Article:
Criminalizing the Homeless

As the New York Times noted in its 17 July 2014 editorial, “Shunting the Homeless From Sight,” the United States Court of Appeals for the Ninth Circuit struck down the City of Los Angeles’ ban on citizens living out of automobiles. We all should be grateful for the wise decision of the Ninth Circuit, which described the ban as a law that “criminalizes innocent behavior” and was “broad and cryptic.”

Unfortunately, this was just one battle in a growing war to criminalize homelessness. Statistics compiled by the National Law Center on Homelessness and Poverty reveal that 81 cities banned sleeping in a car last year, compared to 37 in 2011. The Center also noted that 46 communities have now banned sleeping in pubic places, up from 40 in 2011. In the last three years, 100 communities have enacted bans on sitting or lying in certain public places. Perhaps the most disturbing statistic is that over 30 communities banned providing food to the homeless.

(For more information on the criminalization of homelessness, read the National Law Center on Homelessness and Poverty’s report “No Safe Place: The Criminalization of Homelessness in U.S. Cities.”)

These dehumanizing laws separate the homeless into a lower class, and they reflect the desire to make the homeless disappear. It is a clearly a case of “out of sight, out of mind.”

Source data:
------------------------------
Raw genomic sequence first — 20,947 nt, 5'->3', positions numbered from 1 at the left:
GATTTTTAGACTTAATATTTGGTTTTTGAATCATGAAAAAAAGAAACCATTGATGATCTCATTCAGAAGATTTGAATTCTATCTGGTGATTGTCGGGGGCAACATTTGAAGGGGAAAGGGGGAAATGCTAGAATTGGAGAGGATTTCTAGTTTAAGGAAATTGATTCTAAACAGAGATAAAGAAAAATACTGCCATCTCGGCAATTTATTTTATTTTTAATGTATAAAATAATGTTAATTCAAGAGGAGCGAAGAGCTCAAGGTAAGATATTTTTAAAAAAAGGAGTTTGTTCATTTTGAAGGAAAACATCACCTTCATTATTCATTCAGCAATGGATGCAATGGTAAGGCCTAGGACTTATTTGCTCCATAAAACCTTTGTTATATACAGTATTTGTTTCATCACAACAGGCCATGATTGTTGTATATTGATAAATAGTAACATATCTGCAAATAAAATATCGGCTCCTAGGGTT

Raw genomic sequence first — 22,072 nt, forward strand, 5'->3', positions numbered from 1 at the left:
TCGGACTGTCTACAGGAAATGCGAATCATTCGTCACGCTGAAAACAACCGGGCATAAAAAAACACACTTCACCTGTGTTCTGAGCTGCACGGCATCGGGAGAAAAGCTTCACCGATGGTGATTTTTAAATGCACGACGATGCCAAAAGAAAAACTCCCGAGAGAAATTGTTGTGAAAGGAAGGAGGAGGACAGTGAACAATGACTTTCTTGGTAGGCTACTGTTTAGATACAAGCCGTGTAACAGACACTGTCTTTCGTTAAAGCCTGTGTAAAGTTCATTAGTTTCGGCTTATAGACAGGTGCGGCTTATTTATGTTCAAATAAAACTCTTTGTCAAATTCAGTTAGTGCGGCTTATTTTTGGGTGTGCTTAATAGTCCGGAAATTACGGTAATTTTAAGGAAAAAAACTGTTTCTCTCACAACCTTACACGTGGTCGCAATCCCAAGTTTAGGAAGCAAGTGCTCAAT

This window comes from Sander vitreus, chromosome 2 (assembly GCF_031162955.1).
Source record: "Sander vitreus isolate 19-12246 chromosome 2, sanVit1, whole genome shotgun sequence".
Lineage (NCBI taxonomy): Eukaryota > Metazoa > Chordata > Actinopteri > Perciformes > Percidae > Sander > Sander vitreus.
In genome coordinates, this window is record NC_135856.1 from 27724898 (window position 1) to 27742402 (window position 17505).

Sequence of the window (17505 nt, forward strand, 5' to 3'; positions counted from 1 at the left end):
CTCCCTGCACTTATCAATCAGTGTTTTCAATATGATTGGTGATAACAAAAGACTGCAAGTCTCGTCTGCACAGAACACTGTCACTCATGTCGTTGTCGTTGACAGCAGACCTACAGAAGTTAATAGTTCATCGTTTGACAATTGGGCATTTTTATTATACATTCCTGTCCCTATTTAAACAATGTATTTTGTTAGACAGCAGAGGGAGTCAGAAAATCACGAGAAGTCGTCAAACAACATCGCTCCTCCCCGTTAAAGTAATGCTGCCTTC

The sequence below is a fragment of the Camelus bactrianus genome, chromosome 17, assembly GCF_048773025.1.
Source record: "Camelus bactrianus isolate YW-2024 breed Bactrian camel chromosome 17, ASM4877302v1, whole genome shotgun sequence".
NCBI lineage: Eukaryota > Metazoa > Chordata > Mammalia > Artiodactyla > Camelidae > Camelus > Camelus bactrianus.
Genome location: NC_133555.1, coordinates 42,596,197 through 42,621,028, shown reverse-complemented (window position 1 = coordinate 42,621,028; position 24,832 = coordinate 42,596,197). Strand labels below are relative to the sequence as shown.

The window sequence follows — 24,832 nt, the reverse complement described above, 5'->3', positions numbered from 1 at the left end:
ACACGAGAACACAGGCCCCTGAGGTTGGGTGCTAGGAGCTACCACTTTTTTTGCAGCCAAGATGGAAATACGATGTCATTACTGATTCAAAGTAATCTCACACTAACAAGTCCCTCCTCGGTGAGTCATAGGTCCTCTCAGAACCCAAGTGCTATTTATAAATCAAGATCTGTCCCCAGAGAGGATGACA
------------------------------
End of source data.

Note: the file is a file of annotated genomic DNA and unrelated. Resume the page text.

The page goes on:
Some of these bans were meant to drive homeless people to use the services of shelters and food kitchens. However, shelter beds are not always readily available. For some homeless people, especially those with physical and mental disabilities, it is not always easy to get to a location that provides food or to enter a shelter. Others are scared away by rumors of violence in shelters, despite the best efforts of shelter staff.

In some places, I would be committing a crime if, on a blistering hot day, I gave a homeless person a bottle of water. As a lawyer, I find that perverse. It also strikes me as ludicrous that I could buy a sandwich for a friend that lost his or her wallet without fear of committing a criminal act but could not do the same for a homeless person.

As a society, we already struggle with a class system that offers a different life to the rich, the middle class and the poor. We cannot afford to create yet another class that paints people who are experiencing homelessness as less human than the rest of us.

My wife and I live one block off of the Boston Common, where we walk our dog daily. The dog has befriended almost every homeless person in the Common, showing them the love and kindness that they so desperately need and are so grateful to receive. Why is it that so many human beings cannot find it in their hearts to do the same?

Unfortunately, the Ninth Circuit’s decision only covers certain states: Alaska, Arizona, California, Guam, Hawaii, Idaho, Montana, Nevada, the Northern Mariana Islands, Oregon and Washington. As a lawyer who worked for twenty-five years for the federal judiciary, I have little faith that all the other federal circuits will adopt the Ninth Circuit’s ruling. The solution has to be legislative. I urge you to make your voices heard, especially in local, state, and federal elections. Ask the candidates what their stand is on ensuring rights for the homeless.

The National Law Center on Homelessness and Poverty is working on a Homeless Bill of Rights, including a right to housing. Please think hard about its importance and lend your support. Everyone who experiences homelessness is a member of the human family—your family and mine.



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